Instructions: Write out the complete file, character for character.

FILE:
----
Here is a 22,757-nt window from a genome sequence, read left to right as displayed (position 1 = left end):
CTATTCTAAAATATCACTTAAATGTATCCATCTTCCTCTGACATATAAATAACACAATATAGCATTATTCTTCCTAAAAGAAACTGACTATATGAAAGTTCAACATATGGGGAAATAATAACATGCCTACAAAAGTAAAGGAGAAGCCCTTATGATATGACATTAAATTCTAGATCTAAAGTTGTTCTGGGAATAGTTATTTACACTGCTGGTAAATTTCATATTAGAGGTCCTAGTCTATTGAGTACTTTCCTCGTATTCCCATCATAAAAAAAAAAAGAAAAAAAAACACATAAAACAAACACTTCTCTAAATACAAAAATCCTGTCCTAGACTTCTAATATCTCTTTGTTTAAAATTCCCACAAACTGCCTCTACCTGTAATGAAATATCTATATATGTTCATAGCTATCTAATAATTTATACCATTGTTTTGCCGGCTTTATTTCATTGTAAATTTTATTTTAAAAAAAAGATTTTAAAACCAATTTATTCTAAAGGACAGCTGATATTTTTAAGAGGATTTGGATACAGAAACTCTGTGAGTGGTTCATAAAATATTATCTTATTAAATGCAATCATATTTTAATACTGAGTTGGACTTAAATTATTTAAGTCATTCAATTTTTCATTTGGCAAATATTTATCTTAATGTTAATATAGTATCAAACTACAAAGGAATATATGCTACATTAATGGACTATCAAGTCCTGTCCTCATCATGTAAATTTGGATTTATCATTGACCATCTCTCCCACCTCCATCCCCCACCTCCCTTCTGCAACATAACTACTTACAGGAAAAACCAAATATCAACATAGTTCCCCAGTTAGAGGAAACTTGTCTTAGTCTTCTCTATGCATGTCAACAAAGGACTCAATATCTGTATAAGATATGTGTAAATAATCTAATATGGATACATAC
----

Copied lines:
Here is a 22,757-nt window from a genome sequence, read left to right as displayed (position 1 = left end):
CTATTCTAAAATATCACTTAAATGTATCCATCTTCCTCTGACATATAAATAACACAATATAGCATTATTCTTCCTAAAAGAAACTGACTATATGAAAGTTCAACATATGGGGAAATAATAACATGCCTACAAAAGTAAAGGAGAAGCCCTTATGATATGACATTAAATTCTAGATCTAAAGTTGTTCTGGGAATAGTTATTTACACTGCTGGTAAATTTCATATTAGAGGTCCTAGTCTATTGAGTACTTTCCTCGTATTCCCATCATAAAAAAAAAAAGAAAAAAAAACACATAAAACAAACACTTCTCTAAATACAAAAATCCTGTCCTAGACTTCTAATATCTCTTTGTTTAAAATTCCCACAAACTGCCTCTACCTGTAATGAAATATCTATATATGTTCATAGCTATCTAATAATTTATACCATTGTTTTGCCGGCTTTATTTCATTGTAAATTTTATTTTAAAAAAAAGATTTTAAAACCAATTTATTCTAAAGGACAGCTGATATTTTTAAGAGGATTTGGATACAGAAACTCTGTGAGTGGTTCATAAAATATTATCTTATTAAATGCAATCATATTTTAATACTGAGTTGGACTTAAATTATTTAAGTCATTCAATTTTTCATTTGGCAAATATTTATCTTAATGTTAATATAGTATCAAACTACAAAGGAATATATGCTACATTAATGGACTATCAAGTCCTGTCCTCATCATGTAAATTTGGATTTATCATTGACCATCTCTCCCACCTCCATCCCCCACCTCCCTTCTGCAACATAACTACTTACAGGAAAAACCAAATATCAACATAGTTCCCCAGTTAGAGGAAACTTGTCTTAGTCTTCTCTATGCATGTCAACAAAGGACTCAATATCTGTATAAGATATGTGTAAATAATCTAATATGGATACATAC